The Journal of Philosophy, run and published by Columbia’s philosophy department, has been around in one form or another for more than a century, and it is certainly an important part of the university’s reputation: PrezBo’s a trustee of the journal. But the Internet Age is leading to criticism of the journal’s editorial process.
Most recently, a posting by Huron University professor John Turri at a Baylor philosophy blog shared a “horror story” of two of his papers sitting for a full thirty-five months “sitting at this journal, waiting to be read … or, actually, waiting to not be read, as it turned out.” Repeated emails to the journal elicited little response as well. And Turri is apparently not alone in experiencing a response time that makes Verizon customer service look speedy. Other philosophy professors chimed in agreement in the comments, and even more added their stories at UChicago prof Brian Leiter’s popular philosophy blog.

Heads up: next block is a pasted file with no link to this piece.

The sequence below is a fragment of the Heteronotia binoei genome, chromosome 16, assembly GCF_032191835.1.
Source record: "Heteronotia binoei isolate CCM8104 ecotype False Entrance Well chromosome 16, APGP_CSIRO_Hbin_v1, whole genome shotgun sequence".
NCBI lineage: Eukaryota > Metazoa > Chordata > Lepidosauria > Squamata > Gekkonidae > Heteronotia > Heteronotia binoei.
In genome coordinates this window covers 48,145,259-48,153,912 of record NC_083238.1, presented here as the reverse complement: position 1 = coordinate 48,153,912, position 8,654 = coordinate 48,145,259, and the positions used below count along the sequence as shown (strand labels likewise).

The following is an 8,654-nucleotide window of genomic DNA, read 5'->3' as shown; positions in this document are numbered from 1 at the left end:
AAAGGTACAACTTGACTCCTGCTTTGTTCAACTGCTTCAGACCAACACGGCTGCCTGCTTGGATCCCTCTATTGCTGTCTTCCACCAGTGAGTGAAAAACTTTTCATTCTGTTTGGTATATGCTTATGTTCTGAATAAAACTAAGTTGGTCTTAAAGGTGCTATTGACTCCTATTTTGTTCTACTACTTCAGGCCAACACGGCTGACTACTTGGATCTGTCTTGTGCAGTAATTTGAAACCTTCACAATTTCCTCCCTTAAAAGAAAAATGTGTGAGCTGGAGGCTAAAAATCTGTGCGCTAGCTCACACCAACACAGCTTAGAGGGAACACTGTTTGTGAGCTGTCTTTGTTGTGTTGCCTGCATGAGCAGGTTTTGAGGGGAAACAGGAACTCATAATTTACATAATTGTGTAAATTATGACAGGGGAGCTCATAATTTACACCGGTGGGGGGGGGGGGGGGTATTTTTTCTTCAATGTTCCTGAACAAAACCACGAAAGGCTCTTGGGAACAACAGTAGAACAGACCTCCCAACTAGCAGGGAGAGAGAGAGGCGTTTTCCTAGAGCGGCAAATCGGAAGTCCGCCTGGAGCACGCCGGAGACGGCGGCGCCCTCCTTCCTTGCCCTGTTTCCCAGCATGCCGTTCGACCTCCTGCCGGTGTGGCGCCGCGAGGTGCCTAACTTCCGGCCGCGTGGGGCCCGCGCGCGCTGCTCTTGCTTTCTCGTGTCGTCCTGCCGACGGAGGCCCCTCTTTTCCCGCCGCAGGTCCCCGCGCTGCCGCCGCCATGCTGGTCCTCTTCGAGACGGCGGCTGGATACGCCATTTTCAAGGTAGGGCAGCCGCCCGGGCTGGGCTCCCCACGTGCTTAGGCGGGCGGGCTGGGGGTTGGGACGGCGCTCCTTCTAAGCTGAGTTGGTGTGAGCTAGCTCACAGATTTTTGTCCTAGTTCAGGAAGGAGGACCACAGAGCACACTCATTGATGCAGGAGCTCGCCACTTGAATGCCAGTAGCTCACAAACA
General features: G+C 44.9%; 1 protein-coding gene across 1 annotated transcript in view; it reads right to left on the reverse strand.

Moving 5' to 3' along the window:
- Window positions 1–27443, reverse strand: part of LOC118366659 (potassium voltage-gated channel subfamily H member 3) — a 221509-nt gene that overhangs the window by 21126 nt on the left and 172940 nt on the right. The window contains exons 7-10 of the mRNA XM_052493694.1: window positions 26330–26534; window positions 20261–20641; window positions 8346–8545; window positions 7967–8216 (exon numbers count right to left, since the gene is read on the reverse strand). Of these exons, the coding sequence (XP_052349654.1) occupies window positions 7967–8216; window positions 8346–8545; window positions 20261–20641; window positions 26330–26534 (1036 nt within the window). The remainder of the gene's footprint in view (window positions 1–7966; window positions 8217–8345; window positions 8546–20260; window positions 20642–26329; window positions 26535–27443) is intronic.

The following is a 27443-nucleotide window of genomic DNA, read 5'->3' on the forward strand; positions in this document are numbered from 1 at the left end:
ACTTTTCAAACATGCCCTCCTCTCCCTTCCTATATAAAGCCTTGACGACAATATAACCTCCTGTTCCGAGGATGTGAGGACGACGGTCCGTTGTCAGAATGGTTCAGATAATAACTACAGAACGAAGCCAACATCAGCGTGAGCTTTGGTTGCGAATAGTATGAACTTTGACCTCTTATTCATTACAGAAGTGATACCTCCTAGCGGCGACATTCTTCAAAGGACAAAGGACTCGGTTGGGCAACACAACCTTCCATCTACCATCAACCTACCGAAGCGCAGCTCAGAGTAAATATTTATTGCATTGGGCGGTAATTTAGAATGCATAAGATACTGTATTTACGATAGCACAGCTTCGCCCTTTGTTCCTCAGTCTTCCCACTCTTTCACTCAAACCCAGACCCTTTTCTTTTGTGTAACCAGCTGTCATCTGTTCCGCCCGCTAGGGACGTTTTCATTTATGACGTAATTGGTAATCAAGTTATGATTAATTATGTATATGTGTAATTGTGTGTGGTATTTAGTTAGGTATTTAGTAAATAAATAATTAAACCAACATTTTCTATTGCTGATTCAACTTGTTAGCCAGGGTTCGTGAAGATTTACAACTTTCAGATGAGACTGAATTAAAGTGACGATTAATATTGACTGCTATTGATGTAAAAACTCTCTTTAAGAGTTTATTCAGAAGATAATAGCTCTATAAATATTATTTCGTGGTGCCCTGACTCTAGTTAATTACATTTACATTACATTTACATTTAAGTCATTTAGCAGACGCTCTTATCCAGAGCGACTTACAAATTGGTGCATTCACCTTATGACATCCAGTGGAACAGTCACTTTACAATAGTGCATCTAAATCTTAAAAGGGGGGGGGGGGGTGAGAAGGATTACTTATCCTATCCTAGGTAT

This poor reputation for turnaround, combined with the unpopularity of its in-house editorial process (which some non-Columbia professors see as hurting its impartiality), has even led Leiter to suggest a boycott of the journal. Bwog believes in a different way to settle things.